Vol. 2, No. 2
Gulf of Maine Times
Scientists hit the deck to take stock of Gulf fisheries
Gulf of Maine Once you've measured enough silver hake fish about the size and shape of a stubby cigar to fill a five-gallon bucket, you're ready to do something else. But scientists collecting the information that will be used to asses the condition of the Gulf of Maine's fisheries know that the more repetitious their work, the better a foundation they are creating for fishery management decisions.
On a recent National Marine Fisheries Service (NMFS) groundfish survey through the Gulf of Maine, scientists based in NMFS' Northeast Fisheries Science Center (NEFSC) in Woods Hole cruised an eight-day loop aboard Albatross IV, collecting samples of nearly three dozen species at about 70 pre-selected stations between Cape Cod, Massachusetts, and Grand Manan Island, New Brunswick.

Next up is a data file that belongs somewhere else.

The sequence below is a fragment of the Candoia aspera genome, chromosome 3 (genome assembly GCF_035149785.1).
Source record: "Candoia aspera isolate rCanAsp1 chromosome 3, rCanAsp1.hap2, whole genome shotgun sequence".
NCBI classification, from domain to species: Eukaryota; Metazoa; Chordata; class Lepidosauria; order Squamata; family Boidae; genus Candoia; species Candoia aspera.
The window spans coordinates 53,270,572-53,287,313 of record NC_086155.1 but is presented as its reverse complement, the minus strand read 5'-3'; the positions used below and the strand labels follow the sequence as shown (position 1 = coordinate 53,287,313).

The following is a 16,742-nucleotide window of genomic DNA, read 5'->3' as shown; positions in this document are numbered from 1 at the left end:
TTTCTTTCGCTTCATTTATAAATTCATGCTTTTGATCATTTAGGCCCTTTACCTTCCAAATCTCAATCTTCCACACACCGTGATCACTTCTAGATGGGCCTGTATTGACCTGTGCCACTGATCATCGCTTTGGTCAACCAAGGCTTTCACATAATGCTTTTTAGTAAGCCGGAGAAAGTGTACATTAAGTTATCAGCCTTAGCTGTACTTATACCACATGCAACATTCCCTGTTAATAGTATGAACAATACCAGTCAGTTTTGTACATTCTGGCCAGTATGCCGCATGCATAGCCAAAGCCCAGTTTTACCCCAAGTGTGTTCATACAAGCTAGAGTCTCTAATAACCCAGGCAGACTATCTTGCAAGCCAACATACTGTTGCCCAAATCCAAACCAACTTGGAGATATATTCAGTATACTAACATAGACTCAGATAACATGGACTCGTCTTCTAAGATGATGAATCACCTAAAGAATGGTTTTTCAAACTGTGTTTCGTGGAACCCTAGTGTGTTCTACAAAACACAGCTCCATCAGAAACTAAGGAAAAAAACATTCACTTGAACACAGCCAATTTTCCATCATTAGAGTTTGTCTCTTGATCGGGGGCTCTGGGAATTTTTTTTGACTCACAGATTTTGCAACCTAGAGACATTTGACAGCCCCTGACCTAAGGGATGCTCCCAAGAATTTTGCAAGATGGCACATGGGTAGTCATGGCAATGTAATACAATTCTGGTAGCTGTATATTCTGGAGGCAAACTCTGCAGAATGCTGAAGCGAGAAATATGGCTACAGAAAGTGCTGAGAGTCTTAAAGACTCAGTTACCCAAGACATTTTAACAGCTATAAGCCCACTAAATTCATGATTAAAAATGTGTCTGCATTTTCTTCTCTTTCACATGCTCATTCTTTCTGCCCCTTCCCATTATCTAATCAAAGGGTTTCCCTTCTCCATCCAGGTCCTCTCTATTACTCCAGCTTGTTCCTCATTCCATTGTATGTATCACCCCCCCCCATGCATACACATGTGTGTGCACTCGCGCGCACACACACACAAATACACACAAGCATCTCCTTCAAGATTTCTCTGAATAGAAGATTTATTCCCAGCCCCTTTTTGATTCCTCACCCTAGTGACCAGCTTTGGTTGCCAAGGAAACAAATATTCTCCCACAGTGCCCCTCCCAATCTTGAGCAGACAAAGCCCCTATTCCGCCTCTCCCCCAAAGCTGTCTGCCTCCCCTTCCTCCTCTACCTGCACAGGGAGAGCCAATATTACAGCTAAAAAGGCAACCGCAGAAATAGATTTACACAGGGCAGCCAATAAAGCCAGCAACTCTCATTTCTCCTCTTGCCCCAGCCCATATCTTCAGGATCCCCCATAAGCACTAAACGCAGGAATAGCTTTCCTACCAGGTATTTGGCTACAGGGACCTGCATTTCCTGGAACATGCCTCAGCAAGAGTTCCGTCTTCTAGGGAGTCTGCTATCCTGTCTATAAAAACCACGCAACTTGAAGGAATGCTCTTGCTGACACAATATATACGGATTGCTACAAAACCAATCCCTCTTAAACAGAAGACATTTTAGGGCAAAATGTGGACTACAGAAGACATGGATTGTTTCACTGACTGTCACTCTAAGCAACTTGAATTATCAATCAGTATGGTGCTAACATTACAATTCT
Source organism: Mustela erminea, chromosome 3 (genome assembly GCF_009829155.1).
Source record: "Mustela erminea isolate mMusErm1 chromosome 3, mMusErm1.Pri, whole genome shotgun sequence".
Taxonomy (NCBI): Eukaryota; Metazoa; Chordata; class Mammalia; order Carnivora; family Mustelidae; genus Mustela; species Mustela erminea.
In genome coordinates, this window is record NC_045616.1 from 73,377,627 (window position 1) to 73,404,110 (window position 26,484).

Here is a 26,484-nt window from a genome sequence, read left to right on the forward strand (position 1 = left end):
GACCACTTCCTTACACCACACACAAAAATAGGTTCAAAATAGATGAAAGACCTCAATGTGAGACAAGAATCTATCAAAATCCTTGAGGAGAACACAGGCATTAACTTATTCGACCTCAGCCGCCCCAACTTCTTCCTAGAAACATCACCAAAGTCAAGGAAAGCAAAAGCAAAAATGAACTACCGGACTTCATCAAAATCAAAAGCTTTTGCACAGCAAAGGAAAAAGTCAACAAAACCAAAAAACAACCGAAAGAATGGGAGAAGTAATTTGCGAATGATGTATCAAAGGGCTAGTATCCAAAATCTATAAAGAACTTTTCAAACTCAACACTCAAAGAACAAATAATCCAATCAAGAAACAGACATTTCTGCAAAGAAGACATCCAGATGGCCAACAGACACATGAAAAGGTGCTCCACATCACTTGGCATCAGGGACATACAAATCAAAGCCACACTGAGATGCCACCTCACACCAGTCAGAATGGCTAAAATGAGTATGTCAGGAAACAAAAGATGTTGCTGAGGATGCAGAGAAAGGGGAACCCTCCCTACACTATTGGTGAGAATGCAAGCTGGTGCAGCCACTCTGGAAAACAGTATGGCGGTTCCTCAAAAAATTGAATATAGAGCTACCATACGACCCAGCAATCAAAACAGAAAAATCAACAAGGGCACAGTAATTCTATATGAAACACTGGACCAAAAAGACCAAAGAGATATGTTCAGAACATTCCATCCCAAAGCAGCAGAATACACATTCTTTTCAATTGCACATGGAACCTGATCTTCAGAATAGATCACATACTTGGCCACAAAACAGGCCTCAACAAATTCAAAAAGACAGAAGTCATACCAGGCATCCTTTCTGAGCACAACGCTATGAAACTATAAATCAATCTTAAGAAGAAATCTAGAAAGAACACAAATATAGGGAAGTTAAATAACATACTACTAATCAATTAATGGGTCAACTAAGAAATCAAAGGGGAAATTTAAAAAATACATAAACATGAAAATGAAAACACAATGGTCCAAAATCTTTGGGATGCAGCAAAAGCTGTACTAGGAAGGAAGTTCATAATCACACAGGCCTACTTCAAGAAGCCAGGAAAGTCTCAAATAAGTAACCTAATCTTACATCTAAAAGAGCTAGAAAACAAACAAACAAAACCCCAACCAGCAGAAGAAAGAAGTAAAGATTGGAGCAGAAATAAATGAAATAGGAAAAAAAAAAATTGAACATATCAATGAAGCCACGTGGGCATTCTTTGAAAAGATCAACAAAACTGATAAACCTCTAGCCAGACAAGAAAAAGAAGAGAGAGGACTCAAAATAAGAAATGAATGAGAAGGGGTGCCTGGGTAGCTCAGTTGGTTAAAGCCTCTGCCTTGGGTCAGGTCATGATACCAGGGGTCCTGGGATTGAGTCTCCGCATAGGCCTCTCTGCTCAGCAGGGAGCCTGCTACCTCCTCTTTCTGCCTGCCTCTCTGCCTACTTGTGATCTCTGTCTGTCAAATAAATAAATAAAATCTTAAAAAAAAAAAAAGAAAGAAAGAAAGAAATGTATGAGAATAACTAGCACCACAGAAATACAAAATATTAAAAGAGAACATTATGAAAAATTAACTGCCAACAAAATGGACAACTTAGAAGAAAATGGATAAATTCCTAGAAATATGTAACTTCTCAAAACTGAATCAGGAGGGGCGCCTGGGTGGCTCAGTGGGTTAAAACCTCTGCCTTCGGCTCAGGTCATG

NEFSC has conducted resource cruises out of Woods Hole since 1885, and standardized bottom-trawl surveys since 1963. On trips along the New England and Mid-Atlantic coast, inshore and offshore, NMFS scientists collect biological information on commercial finfish and shellfish stocks populations that are associated with particular migration patterns, spawning areas, and fisheries. Oceanographic and meteorological information is also collected on each cruise.